EFRAG, as a technical advisor, aims at providing relevant stakeholder information and analyses on sustainability and ESG subjects to the European Commission. This is done to inform the manner of ESRS adoption by the EU. EFRAG decided to launch the public consultation based on the exposure drafts created under the responsibility of the Project Task Force (PTF-ESRS).
A consultation period of 100 days has been launched with the deadline of 8 August 2022 wherein companies can comment on the draft and share relevant information. Incorporating the input and result from the public consultation together with the feedback on the exposure drafts, EFRAG will agree on the final set of draft ESRS to be submitted to the European Commission.
After further evaluations, the finalised version of the ESRS applies the new sustainability standards according to the disclosures made under the EU’s Corporate Sustainability Reporting Directive (CSRD). Bridging finance and sustainability, the ESRS promise to expand mandatory sustainability reporting to European companies as the ongoing drafts are a “journey towards a faithful representation of sustainability performance”.
EFRAG invites comments on all aspects of the draft ESRS and expects feedback no later than 8 August 2022.
With the opening of the Chinese economy to foreign investments in the past 40 years, China is transforming into a global economic hub. However, with the standardisation of business administration with the International Financial Reporting Standards (IFRS), foreign investors need to be cautious of the differences between the global IFRS and the local Chinese GAAP. In this article, these inconsistencies between IFRS and Chinese GAAP are getting analysed, as well as looking into the optimal preparation for this challenge.
To increase the foreign direct investment (FDI) into the Chinese economy, the Public Republic of China (PRC) implemented special economic zones (SEZs) to further develop towards the biggest global economy. Hence, on the business administration level, this inquires for own accounting rules referred to as the Chinese Accounting Standards (CAS) or the Chinese General Accepted Accounting Principles (Chinese GAAP). While the CAS is implemented to reduce financial fraud or to optimize China’s tax strategy, in an international context the function of IFRS is to streamline international accounting regulations and transparency. Meaning, that the IFRS should be applied on top of the CAS so that the company can both adhere to the international and the local rules. Nowadays, while China starts to converge more with the IFRS principles, the Chinese GAAP still differs from the well-known and familiarized IFRS trademarked by foreign investors.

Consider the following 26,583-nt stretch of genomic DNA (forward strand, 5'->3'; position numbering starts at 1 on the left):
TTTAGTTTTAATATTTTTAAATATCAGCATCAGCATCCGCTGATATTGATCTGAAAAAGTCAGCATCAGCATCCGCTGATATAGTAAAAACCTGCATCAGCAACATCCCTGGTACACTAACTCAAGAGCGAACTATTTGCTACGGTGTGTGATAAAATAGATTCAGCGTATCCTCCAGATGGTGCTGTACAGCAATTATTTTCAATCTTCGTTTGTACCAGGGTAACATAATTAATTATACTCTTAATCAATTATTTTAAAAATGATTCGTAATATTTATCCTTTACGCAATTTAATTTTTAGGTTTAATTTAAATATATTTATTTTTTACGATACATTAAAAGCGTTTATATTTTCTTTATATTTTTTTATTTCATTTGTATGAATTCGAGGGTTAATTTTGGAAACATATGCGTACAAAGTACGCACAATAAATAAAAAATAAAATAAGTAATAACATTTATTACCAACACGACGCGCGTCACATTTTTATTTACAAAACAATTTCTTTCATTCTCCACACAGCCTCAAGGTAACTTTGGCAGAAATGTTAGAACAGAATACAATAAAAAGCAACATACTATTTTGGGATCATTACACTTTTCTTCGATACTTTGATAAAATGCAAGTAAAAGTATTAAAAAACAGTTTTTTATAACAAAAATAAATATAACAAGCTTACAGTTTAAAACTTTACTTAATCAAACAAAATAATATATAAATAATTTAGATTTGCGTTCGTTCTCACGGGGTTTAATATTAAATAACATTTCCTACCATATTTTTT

The organ of the Accounting Regulatory Department of the Ministry of Finance (MoF) is responsible for setting the accounting standards in China. As the previous regulations of the CAS were mainly concerned with sorting a balance sheet of the state-owned industry in the socialist era, the regulations in current years are aimed to reflect the financial status, analyse the operating results, and maintain transparency (for the state). The Chinese GAAP has two subordinate accounting policies:
In 2001, the GAAP initialy included the Accounting Standards for Business enterprises (ASBE01), however, the ASBE01 was in 2006 further transformed into the ASBE06. The ASBE06, which currently is still required for all publicly traded enterprises in China, is the main set of accounting measurements. Luckily, the Chinese GAAP (ASBE06), has key similarities with IFRS. For small-sized business cooperations, there is a special set of accounting measurements called the Accounting Standards for Small-Sized Business Enterprises (ASSBE). This standard can be seen as a merger between IFRS and ASBE06 and has the goal to make it easier for small enterprises to follow the tax regulations and accounting standards.
Differences Chinese Generally Accepted Accounting Principles (Chinese GAAP or CAS) and International Financial Reporting Standards (IFRS)